This was the situation at the time when the peace
treaty was being considered, and the treaty has not materially altered it.
We do not know definitely what has been done with American property in Germany. We do know that the ordinances and orders authorizing the seizure and sale of French, Belgian and British property in Germany were specifically applied to the property of American citizens. We have received information that many American properties have been sequestered by the German authorities and that some of them have been liquidated. We are also informed that factories belonging to American companies have been converted and used for the manufacture of munitions. But we have no complete data as yet. On the other hand, the German government has announced several times that the American property in Germany is intact and can be restored to the owners. Unless our information is wholly erroneous, however, this statement is not correct, although it is probable that most of the American property in Germany is capable of being restored.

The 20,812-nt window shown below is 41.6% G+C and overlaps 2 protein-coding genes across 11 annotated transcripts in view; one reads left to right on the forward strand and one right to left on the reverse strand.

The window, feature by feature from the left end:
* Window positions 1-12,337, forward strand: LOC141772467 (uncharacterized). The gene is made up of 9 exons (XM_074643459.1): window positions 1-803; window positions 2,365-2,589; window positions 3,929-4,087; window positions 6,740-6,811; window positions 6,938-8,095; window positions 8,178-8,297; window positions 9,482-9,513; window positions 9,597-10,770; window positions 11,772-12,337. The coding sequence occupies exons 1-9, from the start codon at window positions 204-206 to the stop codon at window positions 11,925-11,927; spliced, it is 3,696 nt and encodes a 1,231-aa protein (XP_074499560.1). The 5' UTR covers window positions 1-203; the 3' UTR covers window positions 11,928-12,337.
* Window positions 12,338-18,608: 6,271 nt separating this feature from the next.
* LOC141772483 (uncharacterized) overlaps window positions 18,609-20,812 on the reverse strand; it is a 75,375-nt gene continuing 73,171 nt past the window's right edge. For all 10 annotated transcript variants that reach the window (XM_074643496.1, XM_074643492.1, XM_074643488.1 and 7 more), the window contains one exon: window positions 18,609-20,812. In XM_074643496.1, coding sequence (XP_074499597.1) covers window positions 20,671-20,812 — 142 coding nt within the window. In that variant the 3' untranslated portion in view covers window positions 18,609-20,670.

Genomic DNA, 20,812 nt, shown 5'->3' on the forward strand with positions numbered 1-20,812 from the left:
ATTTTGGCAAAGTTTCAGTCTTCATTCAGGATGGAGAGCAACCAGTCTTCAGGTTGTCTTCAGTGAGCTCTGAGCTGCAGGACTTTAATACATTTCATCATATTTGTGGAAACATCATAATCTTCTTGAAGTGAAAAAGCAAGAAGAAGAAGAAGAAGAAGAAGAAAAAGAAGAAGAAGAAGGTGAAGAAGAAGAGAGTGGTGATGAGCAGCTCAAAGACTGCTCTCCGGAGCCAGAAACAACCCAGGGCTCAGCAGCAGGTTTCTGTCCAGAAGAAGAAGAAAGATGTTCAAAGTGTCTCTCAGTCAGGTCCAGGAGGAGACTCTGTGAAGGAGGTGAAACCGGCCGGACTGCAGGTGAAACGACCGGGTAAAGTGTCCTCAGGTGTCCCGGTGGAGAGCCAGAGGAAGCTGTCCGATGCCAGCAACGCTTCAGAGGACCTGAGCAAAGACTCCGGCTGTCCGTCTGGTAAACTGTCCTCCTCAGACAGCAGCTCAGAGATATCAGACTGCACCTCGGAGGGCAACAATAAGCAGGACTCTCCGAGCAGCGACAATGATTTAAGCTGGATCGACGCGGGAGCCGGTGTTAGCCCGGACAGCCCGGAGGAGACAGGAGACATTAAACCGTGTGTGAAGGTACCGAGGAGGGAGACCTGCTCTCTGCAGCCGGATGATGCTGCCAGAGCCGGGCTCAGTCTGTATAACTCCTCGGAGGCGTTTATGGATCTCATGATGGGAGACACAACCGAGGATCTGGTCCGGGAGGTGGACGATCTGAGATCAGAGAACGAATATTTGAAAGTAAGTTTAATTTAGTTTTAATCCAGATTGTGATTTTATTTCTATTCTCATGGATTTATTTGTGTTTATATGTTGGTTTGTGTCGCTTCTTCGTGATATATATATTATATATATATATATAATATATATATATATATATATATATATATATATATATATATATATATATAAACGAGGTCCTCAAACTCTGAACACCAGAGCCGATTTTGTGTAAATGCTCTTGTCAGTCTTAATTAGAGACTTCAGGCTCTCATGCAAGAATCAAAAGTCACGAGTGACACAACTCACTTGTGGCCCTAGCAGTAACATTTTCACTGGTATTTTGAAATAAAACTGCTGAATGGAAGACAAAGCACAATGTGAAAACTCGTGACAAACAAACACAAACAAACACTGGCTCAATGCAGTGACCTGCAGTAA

Very striking evidence that Germany has not told the truth with respect to the treatment of American property is found in the case of American oil wells and properties in Roumania, as to which proof has been produced to show exactly what happened. When the Germans occupied Roumania, they proceeded to carry out preconceived plans of taking over for themselves and their allies, private property in Roumania. To accomplish this, the German military supreme command issued orders from time to time, which were published in the official bulletin, of which I have original copies.
On the 10th of February, 1917, General von Mackensen prescribed the sequestration and forced administraiton of enemy enterprises generally, and on the 27th of July, 1917, he made an order authorizing the liquidation of all enterprises in which British, French or Belgian nationals directly or indirectly had a predominant interest, or which were, or had been administered or supervised from British, French or Belgian territory.